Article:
Oldie but a goodie
ABOUT 20- odd years ago, Beauty and the Beast was the movie that revived the threadbare stocks of Disney’s then- ailing animation division.
Now digitally restored, enlarged and expanded for a special 3D re- release, the age- old love story between the maiden and the mutant still trundles along quite nicely – even if it does now seem a bit old- hat when compared with superior kiddy fare such as Shrek, Harry Potter and Monsters, Inc.
The course charted through the ancient French bedtime story is relatively faithful to its original source.
A bookworm- ish young mademoiselle named Belle ( voiced by Paige O’hara) agrees to take her father’s place as the captive of a castle- bound Beast ( Robby Benson), who used to be a handsome prince until he got on the wrong side of a bad spell.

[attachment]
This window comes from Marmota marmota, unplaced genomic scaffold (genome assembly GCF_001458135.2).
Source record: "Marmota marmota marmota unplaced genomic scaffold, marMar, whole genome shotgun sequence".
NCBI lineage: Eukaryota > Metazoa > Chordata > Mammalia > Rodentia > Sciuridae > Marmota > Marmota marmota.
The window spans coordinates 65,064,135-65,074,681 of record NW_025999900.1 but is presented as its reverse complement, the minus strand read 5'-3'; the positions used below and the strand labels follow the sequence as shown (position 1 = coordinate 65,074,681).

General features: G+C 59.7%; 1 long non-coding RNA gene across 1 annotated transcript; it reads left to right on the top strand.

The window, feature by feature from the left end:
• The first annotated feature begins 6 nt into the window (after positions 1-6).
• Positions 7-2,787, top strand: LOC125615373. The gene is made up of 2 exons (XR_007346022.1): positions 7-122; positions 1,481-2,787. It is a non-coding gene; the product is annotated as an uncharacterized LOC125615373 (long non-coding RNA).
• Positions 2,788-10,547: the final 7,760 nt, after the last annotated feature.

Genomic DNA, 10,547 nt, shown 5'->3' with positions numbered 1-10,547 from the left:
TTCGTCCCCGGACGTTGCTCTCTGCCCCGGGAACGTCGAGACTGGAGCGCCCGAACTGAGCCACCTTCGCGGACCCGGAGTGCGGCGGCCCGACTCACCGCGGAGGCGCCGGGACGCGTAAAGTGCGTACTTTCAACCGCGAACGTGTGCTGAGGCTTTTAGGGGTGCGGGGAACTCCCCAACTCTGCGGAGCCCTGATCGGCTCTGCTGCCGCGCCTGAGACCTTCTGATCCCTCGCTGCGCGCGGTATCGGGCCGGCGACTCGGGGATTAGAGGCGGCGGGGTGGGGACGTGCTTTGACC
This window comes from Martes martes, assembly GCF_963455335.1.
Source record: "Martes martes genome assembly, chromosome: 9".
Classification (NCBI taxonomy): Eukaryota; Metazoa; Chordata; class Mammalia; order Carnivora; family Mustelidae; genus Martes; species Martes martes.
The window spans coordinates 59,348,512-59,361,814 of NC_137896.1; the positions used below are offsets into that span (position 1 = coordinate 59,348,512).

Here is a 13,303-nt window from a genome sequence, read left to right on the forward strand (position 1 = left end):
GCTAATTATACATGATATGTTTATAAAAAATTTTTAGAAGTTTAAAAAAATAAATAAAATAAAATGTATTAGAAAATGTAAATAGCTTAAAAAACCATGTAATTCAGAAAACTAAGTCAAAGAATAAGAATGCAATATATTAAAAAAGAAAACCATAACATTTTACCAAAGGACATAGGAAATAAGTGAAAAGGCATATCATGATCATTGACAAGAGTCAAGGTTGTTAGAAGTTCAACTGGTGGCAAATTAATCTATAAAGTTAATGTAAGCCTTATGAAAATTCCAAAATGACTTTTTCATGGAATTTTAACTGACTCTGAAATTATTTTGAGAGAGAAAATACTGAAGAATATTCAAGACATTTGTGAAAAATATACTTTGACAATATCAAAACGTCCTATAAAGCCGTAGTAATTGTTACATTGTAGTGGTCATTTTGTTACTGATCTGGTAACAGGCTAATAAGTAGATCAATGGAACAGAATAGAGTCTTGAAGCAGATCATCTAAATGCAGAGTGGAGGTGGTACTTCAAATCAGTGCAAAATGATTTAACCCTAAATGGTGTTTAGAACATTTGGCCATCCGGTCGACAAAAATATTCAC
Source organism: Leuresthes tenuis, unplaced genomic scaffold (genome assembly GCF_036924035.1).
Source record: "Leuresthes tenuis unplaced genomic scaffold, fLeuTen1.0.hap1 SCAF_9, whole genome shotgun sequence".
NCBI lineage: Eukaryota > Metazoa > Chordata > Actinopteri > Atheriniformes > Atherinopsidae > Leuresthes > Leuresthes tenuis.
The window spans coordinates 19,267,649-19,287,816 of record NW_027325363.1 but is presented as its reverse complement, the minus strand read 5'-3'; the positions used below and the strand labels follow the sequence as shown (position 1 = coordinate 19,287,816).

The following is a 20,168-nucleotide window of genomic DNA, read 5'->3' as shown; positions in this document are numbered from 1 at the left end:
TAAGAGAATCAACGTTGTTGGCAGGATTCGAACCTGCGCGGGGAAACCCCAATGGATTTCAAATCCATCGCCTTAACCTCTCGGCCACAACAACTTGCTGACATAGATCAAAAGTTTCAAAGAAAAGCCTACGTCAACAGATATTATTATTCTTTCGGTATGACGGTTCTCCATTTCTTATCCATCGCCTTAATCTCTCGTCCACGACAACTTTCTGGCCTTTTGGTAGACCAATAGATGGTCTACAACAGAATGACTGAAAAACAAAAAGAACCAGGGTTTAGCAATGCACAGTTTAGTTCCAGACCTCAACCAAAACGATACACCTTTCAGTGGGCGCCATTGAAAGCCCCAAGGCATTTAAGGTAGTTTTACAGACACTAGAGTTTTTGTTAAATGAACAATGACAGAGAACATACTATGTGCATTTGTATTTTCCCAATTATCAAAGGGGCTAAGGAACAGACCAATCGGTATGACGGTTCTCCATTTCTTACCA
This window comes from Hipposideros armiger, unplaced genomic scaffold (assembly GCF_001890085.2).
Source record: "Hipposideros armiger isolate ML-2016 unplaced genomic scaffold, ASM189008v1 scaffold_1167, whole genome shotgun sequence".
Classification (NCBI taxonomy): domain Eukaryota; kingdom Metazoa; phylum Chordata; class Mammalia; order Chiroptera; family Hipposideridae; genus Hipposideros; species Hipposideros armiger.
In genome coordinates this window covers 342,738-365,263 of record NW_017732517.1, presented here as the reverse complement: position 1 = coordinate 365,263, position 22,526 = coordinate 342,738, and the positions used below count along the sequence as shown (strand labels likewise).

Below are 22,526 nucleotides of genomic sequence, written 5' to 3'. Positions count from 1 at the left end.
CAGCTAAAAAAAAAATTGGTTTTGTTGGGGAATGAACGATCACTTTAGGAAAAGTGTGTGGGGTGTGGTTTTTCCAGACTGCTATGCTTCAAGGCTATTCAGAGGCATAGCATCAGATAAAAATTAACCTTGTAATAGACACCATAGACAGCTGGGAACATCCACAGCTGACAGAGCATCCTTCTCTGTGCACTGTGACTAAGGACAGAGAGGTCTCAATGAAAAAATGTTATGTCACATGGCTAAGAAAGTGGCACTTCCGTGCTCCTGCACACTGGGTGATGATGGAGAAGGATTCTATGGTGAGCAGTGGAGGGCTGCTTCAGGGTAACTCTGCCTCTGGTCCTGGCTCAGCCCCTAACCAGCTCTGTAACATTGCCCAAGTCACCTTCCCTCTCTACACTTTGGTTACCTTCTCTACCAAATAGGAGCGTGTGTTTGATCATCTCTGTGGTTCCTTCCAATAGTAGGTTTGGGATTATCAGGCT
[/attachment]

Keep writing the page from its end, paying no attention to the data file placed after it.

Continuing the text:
He can regain his hunk status only if he finds true love, and it isn’t long before Beasty starts noticing how cute Belle looks all shackled up in her dungeon.
After negotiating their way past the compulsory interference of a self- centred villain, Gaston ( Richard White), and some talking cutlery and furniture, our hairy hero and high- spirited heroine get their act together just in time to bring about the happy ending the story deserves.
There is only one new scene that has been added to the original 35mm version of the movie – a nondescript musical number entitled Human Again, which kills a little time before the dramatic transformation at the finale.
However, the other Broadway- style songs in the movie ( which later served as the basis for a successful stage adaptation) remain a cut above the usual toon tunes, full of wacky wordplay and vivacious vocalising.
Opens next Thursday at Village Cinemas